Saturday, 24 October 2015

An Unrecognised York Breviary in New York

Earlier this year I catalogued a Missal of the Use of York, one of only a dozen known to survive, with an interesting provenance, owned by someone who wanted to sell it to a public institution. Maggs handled the deal and everyone involved is happy with the result: it is now at Lambeth Palace Library.

In the process of cataloguing it I became familiar with the features that distinguish the Use of York calendar from the much more common Use of Sarum, as outlined by Richard Pfaff, The Liturgy in Medieval England: a History, 2009, pp.445–62.

While browsing Digital Scriptorium (from which all the images below are taken) in advance of a recent visit to the Grolier Club, New York, I noticed that their MS 3 has most of these features.

The Digitial Scriptorium description attributes the volume to 14th-century England, but gives no more precise details as to its origin:

de Ricci (Census, p.1289), likewise, says no more about the origin:

But a look through the calendar, which Digital Scriptorium helpfully provides in its entirety (a leaf with November and December is missing from the manuscript), reveals the following entries, among others:
Wilfrid, archbishop of York (24 April):
John, archbishop of Beverley (7 May):
William, archbishop of York (8 June):
Everild (9 July):
Hilda of Whitby (25 August – the distinctive York date):
Pelagia, Paulinus of York, and Wilfrid, archbishop of York (8, 10, and 12 October, respectively):
the York feast of relics (19 October):
and the Translation of John of Beverley (25 October):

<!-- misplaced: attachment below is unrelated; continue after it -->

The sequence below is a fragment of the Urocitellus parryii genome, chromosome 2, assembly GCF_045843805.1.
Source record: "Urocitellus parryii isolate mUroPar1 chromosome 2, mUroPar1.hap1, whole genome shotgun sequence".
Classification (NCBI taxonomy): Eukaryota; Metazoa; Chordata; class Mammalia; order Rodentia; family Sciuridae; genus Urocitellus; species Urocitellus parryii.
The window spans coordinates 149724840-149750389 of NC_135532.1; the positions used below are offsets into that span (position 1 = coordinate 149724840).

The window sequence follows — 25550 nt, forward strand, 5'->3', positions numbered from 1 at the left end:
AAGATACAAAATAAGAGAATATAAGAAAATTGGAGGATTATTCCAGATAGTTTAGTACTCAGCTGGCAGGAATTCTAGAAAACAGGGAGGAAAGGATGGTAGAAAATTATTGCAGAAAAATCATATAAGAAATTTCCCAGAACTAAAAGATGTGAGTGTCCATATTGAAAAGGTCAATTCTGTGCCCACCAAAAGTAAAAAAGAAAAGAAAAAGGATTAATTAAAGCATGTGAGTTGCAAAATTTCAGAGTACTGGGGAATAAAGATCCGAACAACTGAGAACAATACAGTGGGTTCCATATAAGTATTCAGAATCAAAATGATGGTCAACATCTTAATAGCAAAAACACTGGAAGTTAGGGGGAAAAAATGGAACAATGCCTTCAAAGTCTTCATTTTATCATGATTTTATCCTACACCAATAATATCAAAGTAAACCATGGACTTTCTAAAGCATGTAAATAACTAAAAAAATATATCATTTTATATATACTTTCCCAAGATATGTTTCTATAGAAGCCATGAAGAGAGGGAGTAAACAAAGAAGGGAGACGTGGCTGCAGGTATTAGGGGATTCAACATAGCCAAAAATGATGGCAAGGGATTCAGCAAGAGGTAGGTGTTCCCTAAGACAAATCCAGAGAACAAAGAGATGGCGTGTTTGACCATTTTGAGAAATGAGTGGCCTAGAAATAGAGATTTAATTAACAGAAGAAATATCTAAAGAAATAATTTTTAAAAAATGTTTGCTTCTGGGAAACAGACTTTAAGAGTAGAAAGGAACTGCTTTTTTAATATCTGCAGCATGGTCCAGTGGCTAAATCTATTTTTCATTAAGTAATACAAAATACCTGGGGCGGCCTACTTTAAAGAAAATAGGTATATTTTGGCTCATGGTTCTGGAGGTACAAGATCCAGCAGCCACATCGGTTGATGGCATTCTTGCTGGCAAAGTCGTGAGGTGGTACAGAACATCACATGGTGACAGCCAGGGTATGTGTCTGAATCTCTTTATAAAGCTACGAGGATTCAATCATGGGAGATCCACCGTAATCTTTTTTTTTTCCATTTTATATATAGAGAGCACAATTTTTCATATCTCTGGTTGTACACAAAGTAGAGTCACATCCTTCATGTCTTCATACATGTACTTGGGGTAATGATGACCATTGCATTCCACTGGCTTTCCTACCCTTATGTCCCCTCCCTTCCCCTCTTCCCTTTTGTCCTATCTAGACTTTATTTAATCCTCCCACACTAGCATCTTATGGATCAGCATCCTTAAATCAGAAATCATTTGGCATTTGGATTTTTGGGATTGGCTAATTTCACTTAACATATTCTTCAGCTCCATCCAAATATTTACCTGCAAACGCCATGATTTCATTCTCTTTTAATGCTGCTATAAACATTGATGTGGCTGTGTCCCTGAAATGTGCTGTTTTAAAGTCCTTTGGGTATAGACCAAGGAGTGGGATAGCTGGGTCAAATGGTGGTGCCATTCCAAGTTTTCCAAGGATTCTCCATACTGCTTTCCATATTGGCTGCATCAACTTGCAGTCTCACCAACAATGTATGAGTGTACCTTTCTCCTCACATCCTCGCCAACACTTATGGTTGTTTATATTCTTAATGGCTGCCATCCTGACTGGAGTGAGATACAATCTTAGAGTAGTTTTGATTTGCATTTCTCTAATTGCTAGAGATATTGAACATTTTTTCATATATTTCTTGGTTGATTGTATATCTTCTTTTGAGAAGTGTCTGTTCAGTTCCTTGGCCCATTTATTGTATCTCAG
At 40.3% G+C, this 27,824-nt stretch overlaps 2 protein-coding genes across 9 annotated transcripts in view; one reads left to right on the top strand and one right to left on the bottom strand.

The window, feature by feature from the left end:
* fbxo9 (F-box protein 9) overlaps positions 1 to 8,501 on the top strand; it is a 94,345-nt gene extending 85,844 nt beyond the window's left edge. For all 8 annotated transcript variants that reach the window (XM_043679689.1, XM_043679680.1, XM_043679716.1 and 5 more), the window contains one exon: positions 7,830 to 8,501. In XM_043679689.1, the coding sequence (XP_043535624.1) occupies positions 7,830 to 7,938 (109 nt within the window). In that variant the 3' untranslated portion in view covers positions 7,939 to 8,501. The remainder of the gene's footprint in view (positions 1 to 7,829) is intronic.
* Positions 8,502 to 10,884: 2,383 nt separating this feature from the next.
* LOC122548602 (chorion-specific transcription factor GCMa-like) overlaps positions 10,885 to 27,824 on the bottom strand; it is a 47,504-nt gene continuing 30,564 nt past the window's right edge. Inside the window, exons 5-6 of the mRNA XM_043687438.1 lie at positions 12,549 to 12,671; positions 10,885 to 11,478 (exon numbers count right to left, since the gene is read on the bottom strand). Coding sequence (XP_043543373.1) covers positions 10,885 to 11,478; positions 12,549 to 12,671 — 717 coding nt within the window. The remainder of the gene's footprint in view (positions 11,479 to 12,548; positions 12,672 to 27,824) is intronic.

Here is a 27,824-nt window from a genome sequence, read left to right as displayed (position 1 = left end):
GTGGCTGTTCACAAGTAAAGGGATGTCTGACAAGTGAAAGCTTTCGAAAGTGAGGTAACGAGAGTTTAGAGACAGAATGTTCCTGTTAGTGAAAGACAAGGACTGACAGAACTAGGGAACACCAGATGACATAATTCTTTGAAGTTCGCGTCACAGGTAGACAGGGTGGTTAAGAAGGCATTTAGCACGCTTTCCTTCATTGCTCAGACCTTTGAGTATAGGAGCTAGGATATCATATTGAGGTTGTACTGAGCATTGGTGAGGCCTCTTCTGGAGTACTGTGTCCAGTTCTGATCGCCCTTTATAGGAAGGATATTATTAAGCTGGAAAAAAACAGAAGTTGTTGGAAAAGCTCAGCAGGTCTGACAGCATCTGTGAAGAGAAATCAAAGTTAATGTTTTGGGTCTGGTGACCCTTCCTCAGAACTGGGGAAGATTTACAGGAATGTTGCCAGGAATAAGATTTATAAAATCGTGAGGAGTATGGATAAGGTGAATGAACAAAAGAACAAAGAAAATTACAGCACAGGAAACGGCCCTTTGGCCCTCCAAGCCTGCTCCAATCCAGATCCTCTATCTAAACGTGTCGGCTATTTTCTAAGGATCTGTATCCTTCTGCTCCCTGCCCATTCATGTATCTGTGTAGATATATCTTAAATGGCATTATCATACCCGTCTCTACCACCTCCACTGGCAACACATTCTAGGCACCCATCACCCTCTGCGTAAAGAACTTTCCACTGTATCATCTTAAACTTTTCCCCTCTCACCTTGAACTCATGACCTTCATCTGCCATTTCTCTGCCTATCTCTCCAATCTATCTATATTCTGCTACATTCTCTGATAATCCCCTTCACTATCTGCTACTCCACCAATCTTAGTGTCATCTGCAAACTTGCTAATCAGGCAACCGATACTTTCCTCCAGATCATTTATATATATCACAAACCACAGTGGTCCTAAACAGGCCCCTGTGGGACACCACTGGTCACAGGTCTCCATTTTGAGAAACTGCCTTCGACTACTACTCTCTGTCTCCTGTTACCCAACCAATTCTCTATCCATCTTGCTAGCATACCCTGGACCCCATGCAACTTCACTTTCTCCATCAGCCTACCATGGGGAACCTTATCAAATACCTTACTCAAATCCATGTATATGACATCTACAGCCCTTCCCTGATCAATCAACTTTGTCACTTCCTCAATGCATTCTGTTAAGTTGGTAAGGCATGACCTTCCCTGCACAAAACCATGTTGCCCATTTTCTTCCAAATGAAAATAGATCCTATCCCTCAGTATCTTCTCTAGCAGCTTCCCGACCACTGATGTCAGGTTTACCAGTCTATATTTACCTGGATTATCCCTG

York saints also occur in the litany and Sanctoale.

Some possible clues to the date of the volume are provided by added entries. At 17 October is an entry that I find difficult to read, but it seems to begin "Bellu(m) ap(u)d Durem [sic] A & c xlvj & dd. br[...]"
This presumably refers to the Battle of Neville's Cross, which was fought near Durham on 17 October, 1346, at which King David II of Scotland was defeated; "A & c" may therefore possibly be a sort of shorthand for "Anno etc.", i.e. "Anno domini MCCC", while "xlvi" refers to the specific year in the 1300s, and "dd" is a common abbreviation of the name "David", but the final word eludes me. The fact that this entry is an addition could mean that the calendar was originally written before 1346, and that it was being used somewhere in the vicinity of Durham.

St Thomas of Hereford (2 October) is another addition; he was canonised in 1320, which could mean that the calendar was originally written before this date.

The volume has a curiously tall, narrow, format, and has been much used:

Considering the rarity of manuscripts of the Use of York, it would repay further study.

EDIT 25/10/15: 
I should have mentioned above that the Breviary's general origins are not completely "unrecognised", as it is housed in a modern box labelled "Breviarium. Yorkshire, England. 14th century. De Ricci 3"; but I was not aware of this until contacting the Grolier Club. It also turns out (I should have checked before) that the manuscript has been listed in print once before in the context of its Yorkshire origins, but without any detail.


  1. This is most interesting. I am keen to learn more about the Use of York, in particular the antiphons used at Vespers on feast days and their eves.

  2. You may wish to look at the publications of Andrew Cheung Salisbury, e.g. _Cataloguing discrepancies: the printed York Breviary of 1493_



I may ignore and delete anonymous comments